Offensive Line Issues Undermine Miami Dolphins’ Offseason Success
The Miami Dolphins have made it clear to the rest of the league that they want to win, and want to win right away. They pulled no punches this offseason, and when free agency began, they appeared to spare no expense in bringing fresh young talent into the fold. With over $200 million spent in player compensation this offseason, it looks like the Dolphins have done everything they can to put a winning football team on the field this fall, but it is the money they did not spend that is now coming back to haunt them.
Back in March, the Dolphins appeared to be closing in on a deal that would keep left tackle Jake Long in Miami, but ultimately, Long chose the St. Louis Rams as his new home. His exit left a gaping hole in the offensive line, and it is now threatening to make the rest of the Dolphins’ offseason success a moot point.
After Long’s departure, the Dolphins were constantly rumored to be in discussions with offensive linemen all across the nation, but in the end they chose to move forward with second-year tackle, Jonathan Martin. Martin covered Andrew Luck’s blindside during his college years, but the college game is much different from the one that is played on Sundays. And with each passing practice, the hope of Martin stepping into Long’s shoes becomes less realistic.
There is no sense in crying over spilled milk. The Dolphins had a potential Hall of Fame candidate as the cornerstone of their offensive line, and they practically showed him the door with their lackadaisical desire to keep him in town. They could have secured Long for a second contract before another team even got to sniff around, but for some reason they decided that four Pro Bowls in a player’s first five years was not enough and they did not give Long the attention he deserved until just before he walked out. It is unexplainable, especially when you consider the amount of money the Dolphins dished out this summer.
Bringing in offensive weapons like Dustin Keller and Mike Wallace is fantastic. It was just what the team needed on that side of the ball, but Ryan Tannehill has to get a chance to throw them the ball for them to earn their keep. Keller and Tannehill were impressive against the Jacksonville Jaguars last week, but one drive in a preseason game (the first for the Jags) does not tell the story of an entire season. Tannehill will need protection if he is going to be successful in his sophomore season.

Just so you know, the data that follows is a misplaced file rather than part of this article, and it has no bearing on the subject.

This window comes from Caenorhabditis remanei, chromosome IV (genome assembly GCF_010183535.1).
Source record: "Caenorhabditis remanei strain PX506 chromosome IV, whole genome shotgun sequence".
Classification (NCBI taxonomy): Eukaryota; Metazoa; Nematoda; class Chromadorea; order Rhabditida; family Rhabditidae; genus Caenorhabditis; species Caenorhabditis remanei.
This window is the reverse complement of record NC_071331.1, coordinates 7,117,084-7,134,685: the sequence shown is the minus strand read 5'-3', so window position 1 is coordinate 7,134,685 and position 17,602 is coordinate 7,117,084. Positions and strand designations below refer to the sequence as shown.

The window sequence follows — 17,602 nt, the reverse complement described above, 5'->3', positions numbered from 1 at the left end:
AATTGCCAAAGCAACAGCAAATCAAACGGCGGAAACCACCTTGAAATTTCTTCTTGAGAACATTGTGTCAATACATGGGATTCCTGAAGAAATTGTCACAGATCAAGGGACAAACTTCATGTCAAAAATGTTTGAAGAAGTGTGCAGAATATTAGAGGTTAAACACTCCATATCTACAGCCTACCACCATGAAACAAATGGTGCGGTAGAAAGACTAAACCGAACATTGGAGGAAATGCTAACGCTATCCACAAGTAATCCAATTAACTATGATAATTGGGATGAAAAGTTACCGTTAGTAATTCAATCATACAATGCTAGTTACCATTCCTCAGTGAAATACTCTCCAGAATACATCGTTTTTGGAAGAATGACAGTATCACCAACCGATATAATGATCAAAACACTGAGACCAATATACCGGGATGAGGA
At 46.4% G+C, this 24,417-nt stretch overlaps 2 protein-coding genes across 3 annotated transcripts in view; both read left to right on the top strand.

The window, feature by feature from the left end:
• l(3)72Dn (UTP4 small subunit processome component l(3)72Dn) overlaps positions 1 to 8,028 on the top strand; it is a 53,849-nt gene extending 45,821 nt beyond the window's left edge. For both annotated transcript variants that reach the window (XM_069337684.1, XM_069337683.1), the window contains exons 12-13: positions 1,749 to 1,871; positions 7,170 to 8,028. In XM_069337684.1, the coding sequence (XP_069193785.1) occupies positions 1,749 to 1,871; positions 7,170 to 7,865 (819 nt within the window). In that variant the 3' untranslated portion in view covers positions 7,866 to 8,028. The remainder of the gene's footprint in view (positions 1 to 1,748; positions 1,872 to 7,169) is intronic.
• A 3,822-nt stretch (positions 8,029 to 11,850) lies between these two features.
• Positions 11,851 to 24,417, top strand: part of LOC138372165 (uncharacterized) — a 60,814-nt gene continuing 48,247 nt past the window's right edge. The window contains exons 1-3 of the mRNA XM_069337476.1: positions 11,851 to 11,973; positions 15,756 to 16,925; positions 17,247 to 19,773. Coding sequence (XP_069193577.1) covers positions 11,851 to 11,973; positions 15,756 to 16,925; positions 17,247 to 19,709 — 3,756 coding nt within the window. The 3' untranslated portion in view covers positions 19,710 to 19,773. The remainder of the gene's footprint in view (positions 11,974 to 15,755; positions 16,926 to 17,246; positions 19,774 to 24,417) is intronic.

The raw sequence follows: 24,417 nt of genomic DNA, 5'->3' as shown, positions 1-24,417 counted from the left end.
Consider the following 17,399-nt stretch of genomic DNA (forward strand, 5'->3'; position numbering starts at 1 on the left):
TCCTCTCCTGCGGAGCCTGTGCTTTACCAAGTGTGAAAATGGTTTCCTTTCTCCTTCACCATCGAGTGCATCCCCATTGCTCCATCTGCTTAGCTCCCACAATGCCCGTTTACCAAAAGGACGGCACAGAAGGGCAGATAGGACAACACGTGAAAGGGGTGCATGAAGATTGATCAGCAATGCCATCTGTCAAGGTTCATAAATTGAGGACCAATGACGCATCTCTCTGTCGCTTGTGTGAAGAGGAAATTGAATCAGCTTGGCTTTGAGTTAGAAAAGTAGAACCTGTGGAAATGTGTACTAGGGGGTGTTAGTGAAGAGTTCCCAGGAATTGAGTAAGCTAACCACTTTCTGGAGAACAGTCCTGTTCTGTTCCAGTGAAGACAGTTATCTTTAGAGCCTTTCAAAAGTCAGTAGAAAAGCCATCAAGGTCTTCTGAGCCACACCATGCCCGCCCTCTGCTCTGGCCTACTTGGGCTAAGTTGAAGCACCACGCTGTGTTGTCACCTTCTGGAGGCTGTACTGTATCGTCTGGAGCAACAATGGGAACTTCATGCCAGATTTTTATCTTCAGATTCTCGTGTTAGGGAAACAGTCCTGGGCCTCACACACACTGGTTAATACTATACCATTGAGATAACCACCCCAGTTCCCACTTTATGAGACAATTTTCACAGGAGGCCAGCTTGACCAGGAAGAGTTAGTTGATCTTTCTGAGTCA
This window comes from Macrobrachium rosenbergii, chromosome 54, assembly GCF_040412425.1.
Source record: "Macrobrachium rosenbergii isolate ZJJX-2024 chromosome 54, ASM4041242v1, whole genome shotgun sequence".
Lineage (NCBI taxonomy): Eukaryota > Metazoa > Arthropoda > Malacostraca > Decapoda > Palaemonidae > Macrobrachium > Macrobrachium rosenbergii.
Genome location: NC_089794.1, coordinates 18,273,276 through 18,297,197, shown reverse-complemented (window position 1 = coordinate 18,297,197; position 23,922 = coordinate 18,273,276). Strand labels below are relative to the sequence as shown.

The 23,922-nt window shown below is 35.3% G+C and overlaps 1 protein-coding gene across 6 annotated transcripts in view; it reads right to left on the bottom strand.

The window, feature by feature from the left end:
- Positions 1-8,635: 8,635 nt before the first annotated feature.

If Tannehill is unable to sustain drives, it will be the defense that will feel the weight of Long’s absence the most. This is a defense that shows a great amount of promise and could easily be one of the best in the NFL, but short rests and poor field position will wear down any defense, regardless of the talent.
Another move they may be regretting is the decision to select Dion Jordan with the number three pick of the 2013 NFL Draft instead of taking Lane Johnson. Snagging Jordan was a shocking move and one that could pay defensive dividends, but Johnson was a stud tackle and is showing it in training camp with the Philadelphia Eagles. It would not have been the jaw-dropper that selecting Jordan was, but then Miami would have a cornerstone left tackle again.
Miami did wonders in setting themselves up for a winning season, but without an anchor keeping Tannehill safe on that left side, it may all be for naught. The playoffs may still be out of reach if this problem is not resolved over the next few weeks.
Jeff Everette covers the NFL, specifically the Miami Dolphins, for RantSports.com. You can follow him on Twitter @jeverettesports, “like” his page on Facebook, “Trust” him on Sulia, or join his circles on Google+.